Driver’s License Reinstatement Fees Under Minnesota's DWI Laws

Driver’s License Reinstatement Fees Under Minnesota's DWI Laws

Before becoming relicensed to drive after the period of license withdrawal stemming from an implied consent violation or DWI conviction, a person must pass the license examination and re- apply for a driver’s license and pay the following fees: $250 – driver’s license (DL) reinstatement fee (basic fee) $430 – surcharge on the DL reinstatement…

Record Keeping Under Minnesota's DWI Laws

Record Keeping Under Minnesota's DWI Laws

Records of implied consent license actions and DWI convictions must be retained permanently on the official driving record. The “no alcohol” restriction of a person’s B- Card also remains in effect and on the person’s driving record permanently. A temporary law enacted in 2005 allowed B-Card holders who had gone ten years without a repeat…

Restricted Driver’s License | The B-Card Under Minnesota's DWI Laws

Restricted Driver’s License | The B-Card Under Minnesota's DWI Laws

Driver’s licensing law allows DPS to impose restrictions on a person’s license to “assure safe operation.” Under DPS rules, a person whose driver’s license has been cancelled and denied for a third or subsequent impaired driving violation and who has successfully completed treatment and rehabilitation may apply for a restricted driver’s license, a B-Card, provided…

Limited Driver’s License – Work Permit Under Minnesota's DWI Laws

Limited Driver’s License – Work Permit Under Minnesota's DWI Laws

A person whose driver’s license has been revoked for an implied consent violation or DWI conviction may apply for a limited license to drive: to and from a job, or for a job; to chemical dependency treatment; to provide for the educational, medical, or nutritional needs of the family; and/or for attendance at a postsecondary…

Criminal Vehicular Homicide and Injury Under Minnesota's DWI Laws

Criminal Vehicular Homicide and Injury Under Minnesota's DWI Laws

Criminal law defines six levels of criminal vehicular operation (CVO)—all but one constituting felony offenses—depending on the level of injury inflicted: criminal vehicular homicide (causing death, but not constituting murder or manslaughter) great bodily harm (serious permanent injury) substantial bodily harm (temporary substantial injury) bodily harm (pain or injury—a gross misdemeanor) death to an unborn…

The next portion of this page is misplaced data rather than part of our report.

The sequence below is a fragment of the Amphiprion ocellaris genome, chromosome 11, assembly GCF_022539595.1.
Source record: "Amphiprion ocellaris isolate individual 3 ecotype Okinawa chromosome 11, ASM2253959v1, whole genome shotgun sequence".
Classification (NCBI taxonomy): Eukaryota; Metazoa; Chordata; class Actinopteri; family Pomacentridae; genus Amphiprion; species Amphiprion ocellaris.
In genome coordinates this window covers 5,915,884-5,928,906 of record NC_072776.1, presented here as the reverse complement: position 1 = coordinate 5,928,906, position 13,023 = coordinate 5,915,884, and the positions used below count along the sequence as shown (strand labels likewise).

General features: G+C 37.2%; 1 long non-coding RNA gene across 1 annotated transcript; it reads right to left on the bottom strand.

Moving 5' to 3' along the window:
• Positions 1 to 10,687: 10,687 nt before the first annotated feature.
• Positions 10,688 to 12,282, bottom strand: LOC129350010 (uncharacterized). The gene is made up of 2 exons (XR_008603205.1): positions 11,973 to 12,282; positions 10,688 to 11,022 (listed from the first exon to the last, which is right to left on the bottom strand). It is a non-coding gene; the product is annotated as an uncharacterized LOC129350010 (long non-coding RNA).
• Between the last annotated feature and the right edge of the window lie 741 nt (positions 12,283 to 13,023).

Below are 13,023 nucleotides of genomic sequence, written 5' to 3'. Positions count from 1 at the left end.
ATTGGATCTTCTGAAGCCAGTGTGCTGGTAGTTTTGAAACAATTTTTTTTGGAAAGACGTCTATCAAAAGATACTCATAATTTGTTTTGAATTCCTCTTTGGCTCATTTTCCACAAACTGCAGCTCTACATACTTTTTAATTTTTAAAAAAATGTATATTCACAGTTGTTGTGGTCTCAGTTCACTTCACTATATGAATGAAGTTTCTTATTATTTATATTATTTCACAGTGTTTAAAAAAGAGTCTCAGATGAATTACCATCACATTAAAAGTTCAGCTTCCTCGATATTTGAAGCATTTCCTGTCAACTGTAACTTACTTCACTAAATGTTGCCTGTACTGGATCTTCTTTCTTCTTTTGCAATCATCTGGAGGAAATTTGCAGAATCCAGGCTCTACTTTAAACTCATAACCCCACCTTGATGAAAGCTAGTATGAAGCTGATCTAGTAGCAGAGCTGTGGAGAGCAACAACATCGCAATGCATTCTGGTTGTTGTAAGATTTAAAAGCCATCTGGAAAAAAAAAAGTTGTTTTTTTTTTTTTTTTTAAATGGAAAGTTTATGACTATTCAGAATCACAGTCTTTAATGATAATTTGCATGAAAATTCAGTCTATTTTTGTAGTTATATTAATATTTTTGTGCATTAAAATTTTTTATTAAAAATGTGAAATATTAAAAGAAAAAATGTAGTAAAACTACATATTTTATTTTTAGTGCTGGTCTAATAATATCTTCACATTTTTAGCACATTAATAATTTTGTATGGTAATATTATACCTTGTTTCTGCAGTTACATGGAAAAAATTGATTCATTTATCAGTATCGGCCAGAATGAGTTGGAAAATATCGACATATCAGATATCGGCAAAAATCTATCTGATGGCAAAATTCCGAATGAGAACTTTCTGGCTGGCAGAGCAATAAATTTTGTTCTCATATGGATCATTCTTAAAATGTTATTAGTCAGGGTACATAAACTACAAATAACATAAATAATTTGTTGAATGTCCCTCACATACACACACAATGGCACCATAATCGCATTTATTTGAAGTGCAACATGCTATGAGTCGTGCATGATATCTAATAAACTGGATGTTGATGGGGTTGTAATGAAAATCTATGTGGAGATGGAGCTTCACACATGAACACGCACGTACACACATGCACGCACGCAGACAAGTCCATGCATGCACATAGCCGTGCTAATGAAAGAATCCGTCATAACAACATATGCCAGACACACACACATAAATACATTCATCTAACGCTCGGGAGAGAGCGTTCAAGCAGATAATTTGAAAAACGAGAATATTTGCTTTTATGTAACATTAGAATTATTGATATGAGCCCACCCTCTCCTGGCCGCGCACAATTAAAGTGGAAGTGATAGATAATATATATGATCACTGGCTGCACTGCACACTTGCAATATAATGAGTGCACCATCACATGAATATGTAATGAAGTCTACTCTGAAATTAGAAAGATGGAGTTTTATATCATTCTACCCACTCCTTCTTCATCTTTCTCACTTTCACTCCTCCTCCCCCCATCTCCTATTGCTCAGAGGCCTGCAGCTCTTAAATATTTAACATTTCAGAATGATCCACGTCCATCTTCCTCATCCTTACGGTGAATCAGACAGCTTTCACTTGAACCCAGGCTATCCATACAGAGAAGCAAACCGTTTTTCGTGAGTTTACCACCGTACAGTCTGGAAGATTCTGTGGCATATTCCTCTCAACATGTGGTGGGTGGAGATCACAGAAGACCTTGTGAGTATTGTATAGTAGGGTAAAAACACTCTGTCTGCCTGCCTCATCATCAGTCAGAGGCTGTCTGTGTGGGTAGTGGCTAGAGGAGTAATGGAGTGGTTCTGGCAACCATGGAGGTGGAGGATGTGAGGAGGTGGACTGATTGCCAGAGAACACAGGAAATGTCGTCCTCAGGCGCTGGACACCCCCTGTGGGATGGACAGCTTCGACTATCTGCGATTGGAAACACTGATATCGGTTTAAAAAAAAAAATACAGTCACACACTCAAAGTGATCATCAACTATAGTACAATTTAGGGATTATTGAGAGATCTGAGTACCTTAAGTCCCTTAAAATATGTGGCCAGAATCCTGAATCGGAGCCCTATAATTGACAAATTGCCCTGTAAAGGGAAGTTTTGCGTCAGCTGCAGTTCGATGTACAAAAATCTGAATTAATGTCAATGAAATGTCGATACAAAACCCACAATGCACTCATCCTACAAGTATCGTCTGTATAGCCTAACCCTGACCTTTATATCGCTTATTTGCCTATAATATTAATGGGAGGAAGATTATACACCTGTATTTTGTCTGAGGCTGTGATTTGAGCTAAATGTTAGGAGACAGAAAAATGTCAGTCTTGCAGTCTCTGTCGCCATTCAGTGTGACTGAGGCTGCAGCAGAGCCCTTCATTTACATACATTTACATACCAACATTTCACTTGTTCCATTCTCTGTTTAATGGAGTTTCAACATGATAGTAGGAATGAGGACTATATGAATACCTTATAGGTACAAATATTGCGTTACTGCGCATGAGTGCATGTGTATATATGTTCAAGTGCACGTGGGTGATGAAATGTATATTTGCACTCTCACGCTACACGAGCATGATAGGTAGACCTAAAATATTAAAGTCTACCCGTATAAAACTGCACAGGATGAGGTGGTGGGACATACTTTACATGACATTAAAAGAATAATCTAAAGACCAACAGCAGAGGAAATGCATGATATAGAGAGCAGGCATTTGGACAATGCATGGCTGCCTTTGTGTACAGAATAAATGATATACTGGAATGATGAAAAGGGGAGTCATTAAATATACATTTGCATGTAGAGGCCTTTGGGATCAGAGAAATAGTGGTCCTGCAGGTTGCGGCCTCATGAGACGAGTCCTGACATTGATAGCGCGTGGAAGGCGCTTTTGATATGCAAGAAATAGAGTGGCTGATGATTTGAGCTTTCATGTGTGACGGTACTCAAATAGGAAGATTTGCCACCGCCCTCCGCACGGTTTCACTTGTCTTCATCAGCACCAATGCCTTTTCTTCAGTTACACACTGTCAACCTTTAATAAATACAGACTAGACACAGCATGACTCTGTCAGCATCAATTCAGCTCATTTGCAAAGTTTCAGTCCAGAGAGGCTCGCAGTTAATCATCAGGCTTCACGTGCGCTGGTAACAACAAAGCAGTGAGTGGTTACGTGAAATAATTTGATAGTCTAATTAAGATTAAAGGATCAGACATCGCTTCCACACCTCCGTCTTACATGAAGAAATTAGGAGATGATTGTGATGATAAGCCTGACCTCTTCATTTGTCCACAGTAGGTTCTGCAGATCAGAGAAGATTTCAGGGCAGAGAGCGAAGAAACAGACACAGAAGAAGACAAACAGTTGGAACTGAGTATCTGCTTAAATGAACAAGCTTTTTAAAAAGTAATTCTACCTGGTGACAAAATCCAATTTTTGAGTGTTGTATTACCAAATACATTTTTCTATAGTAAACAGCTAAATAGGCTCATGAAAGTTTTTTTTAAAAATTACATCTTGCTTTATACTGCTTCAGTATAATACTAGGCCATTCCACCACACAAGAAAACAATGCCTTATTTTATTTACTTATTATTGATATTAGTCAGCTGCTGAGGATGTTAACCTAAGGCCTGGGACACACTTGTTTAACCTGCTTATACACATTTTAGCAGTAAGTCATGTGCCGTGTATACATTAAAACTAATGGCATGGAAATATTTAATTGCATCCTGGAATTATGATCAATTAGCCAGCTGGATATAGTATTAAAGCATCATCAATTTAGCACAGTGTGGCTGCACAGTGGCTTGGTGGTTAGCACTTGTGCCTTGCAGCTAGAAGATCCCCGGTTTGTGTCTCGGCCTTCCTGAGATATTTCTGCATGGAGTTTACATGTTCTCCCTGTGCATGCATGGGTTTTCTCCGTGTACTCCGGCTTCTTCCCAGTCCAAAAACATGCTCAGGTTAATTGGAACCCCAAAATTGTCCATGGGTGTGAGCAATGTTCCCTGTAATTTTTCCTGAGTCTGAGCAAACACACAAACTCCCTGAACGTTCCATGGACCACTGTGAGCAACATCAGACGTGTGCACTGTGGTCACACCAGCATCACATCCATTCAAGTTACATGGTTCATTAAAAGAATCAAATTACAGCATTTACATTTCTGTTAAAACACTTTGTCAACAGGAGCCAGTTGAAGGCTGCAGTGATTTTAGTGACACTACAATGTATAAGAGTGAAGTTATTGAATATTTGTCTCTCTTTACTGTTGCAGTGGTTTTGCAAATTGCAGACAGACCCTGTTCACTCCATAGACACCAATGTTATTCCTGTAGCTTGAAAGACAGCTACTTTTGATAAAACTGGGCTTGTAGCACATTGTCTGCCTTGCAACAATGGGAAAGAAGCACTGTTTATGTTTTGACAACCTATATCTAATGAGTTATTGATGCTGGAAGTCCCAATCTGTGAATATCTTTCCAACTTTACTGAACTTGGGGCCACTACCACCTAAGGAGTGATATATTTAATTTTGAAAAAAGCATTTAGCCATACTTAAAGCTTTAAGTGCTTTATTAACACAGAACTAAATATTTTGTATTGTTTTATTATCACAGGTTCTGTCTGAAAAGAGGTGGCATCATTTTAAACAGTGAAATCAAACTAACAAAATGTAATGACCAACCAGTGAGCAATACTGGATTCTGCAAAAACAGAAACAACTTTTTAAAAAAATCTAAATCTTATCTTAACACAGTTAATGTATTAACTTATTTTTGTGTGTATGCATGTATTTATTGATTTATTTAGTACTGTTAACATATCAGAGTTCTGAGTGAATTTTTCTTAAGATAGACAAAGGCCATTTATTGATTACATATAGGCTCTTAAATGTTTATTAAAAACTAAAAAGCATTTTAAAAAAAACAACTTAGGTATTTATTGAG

Mandatory Minimum Sentences Under Minnesota's DWI Laws

Mandatory Minimum Sentences Under Minnesota's DWI Laws

Upon conviction for DWI, repeat offenders are subject to the following mandatory minimum criminal penalties: second DWI offense within ten years: 30 days incarceration, at least 48 hours of which must be served in jail/workhouse, with eight hours of community work service for each day less than 30 served third DWI offense within ten years:…

Rehabilitation After Driver’s License Cancellation and Denial

Rehabilitation After Driver’s License Cancellation and Denial

Chemical dependency rehabilitation is statutorily required following a person’s third or subsequent impaired driving incident within ten years. Either a conviction or an administrative loss of license, or both, constitutes an impaired driving incident. Rehabilitation is also required—by DPS administrative rule, but not by statute—of a person whose license has been cancelled for violating the…

Chemical Dependency Assessment and Treatment Under Minnesota DWI Laws

Chemical Dependency Assessment and Treatment Under Minnesota DWI Laws

Every person convicted of DWI or a reduced charge must submit to a chemical use assessment administered by the county ($125 fee, plus $5 surcharge) prior to sentencing. The court must order the person to submit to the level of treatment care recommended by the assessment, if the conviction is for a repeat offense within…

Mandatory Hold and Conditional Release Pretrial Under Minnesota DWI Laws

Mandatory Hold and Conditional Release Pretrial Under Minnesota DWI Laws

When a person is arrested for a first-degree (felony) or second-degree DWI crime, the person must be taken into custody and detained until the person’s first court appearance, at which time the court generally sets bail and specifies conditions of release. Unless maximum bail ($12,000 for gross misdemeanor DWI) is imposed, a person charged with…